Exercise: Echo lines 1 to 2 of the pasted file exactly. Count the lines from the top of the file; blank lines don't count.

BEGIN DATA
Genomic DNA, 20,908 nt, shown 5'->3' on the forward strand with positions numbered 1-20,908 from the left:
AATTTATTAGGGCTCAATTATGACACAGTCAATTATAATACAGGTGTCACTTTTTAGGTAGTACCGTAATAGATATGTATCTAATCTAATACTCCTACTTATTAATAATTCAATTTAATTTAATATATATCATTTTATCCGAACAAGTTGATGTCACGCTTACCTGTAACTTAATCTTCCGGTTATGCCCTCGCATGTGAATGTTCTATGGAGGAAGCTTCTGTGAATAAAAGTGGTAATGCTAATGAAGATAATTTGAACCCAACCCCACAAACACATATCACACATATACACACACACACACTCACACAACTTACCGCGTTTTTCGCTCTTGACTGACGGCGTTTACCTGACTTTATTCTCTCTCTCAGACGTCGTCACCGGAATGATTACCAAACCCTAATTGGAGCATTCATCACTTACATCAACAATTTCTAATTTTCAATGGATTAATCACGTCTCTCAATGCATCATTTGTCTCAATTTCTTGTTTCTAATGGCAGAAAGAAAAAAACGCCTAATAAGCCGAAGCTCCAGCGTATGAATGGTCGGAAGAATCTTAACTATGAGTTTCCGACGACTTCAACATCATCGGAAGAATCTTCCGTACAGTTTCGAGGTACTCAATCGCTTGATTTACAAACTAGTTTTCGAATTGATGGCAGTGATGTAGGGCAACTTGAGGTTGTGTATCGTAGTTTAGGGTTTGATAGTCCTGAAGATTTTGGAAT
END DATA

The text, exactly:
Genomic DNA, 20,908 nt, shown 5'->3' on the forward strand with positions numbered 1-20,908 from the left:
AATTTATTAGGGCTCAATTATGACACAGTCAATTATAATACAGGTGTCACTTTTTAGGTAGTACCGTAATAGATATGTATCTAATCTAATACTCCTACTTATTAATAATTCAATTTAATTTAATATATATCATTTTATCCGAACAAGTTGATGTCACGCTTACCTGTAACTTAATCTTCCGGTTATGCCCTCGCATGTGAATGTTCTATGGAGGAAGCTTCTGTGAATAAAAGTGGTAATGCTAATGAAGATAATTTGAACCCAACCCCACAAACACATATCACACATATACACACACACACACTCACACAACTTACCGCGTTTTTCGCTCTTGACTGACGGCGTTTACCTGACTTTATTCTCTCTCTCAGACGTCGTCACCGGAATGATTACCAAACCCTAATTGGAGCATTCATCACTTACATCAACAATTTCTAATTTTCAATGGATTAATCACGTCTCTCAATGCATCATTTGTCTCAATTTCTTGTTTCTAATGGCAGAAAGAAAAAAACGCCTAATAAGCCGAAGCTCCAGCGTATGAATGGTCGGAAGAATCTTAACTATGAGTTTCCGACGACTTCAACATCATCGGAAGAATCTTCCGTACAGTTTCGAGGTACTCAATCGCTTGATTTACAAACTAGTTTTCGAATTGATGGCAGTGATGTAGGGCAACTTGAGGTTGTGTATCGTAGTTTAGGGTTTGATAGTCCTGAAGATTTTGGAAT